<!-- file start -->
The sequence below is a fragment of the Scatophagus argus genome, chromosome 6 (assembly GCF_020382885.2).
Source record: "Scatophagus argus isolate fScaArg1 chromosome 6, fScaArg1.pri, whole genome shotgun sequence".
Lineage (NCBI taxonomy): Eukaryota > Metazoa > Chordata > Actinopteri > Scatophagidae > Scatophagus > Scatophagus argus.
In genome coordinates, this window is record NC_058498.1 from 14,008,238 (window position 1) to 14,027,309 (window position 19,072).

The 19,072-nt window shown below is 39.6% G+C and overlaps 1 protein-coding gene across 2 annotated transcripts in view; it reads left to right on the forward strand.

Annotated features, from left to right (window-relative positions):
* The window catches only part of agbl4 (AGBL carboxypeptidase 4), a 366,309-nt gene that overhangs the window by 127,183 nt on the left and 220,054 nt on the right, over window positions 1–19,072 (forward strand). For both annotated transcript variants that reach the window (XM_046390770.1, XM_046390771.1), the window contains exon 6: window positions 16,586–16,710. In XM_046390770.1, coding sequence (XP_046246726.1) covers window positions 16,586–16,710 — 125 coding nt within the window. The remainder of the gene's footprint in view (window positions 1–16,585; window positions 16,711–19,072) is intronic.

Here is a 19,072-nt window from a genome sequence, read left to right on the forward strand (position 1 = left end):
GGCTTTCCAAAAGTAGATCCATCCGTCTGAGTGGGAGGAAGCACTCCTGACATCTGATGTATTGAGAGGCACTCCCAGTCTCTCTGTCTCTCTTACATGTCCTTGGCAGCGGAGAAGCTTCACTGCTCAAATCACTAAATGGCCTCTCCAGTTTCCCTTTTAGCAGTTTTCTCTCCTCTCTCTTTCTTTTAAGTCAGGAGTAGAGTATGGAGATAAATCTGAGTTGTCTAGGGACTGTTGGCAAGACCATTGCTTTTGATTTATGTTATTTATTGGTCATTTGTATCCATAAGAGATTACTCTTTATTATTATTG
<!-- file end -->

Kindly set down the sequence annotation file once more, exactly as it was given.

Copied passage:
The sequence below is a fragment of the Scatophagus argus genome, chromosome 6 (assembly GCF_020382885.2).
Source record: "Scatophagus argus isolate fScaArg1 chromosome 6, fScaArg1.pri, whole genome shotgun sequence".
Lineage (NCBI taxonomy): Eukaryota > Metazoa > Chordata > Actinopteri > Scatophagidae > Scatophagus > Scatophagus argus.
In genome coordinates, this window is record NC_058498.1 from 14,008,238 (window position 1) to 14,027,309 (window position 19,072).

The 19,072-nt window shown below is 39.6% G+C and overlaps 1 protein-coding gene across 2 annotated transcripts in view; it reads left to right on the forward strand.

Annotated features, from left to right (window-relative positions):
* The window catches only part of agbl4 (AGBL carboxypeptidase 4), a 366,309-nt gene that overhangs the window by 127,183 nt on the left and 220,054 nt on the right, over window positions 1–19,072 (forward strand). For both annotated transcript variants that reach the window (XM_046390770.1, XM_046390771.1), the window contains exon 6: window positions 16,586–16,710. In XM_046390770.1, coding sequence (XP_046246726.1) covers window positions 16,586–16,710 — 125 coding nt within the window. The remainder of the gene's footprint in view (window positions 1–16,585; window positions 16,711–19,072) is intronic.

Here is a 19,072-nt window from a genome sequence, read left to right on the forward strand (position 1 = left end):
GGCTTTCCAAAAGTAGATCCATCCGTCTGAGTGGGAGGAAGCACTCCTGACATCTGATGTATTGAGAGGCACTCCCAGTCTCTCTGTCTCTCTTACATGTCCTTGGCAGCGGAGAAGCTTCACTGCTCAAATCACTAAATGGCCTCTCCAGTTTCCCTTTTAGCAGTTTTCTCTCCTCTCTCTTTCTTTTAAGTCAGGAGTAGAGTATGGAGATAAATCTGAGTTGTCTAGGGACTGTTGGCAAGACCATTGCTTTTGATTTATGTTATTTATTGGTCATTTGTATCCATAAGAGATTACTCTTTATTATTATTG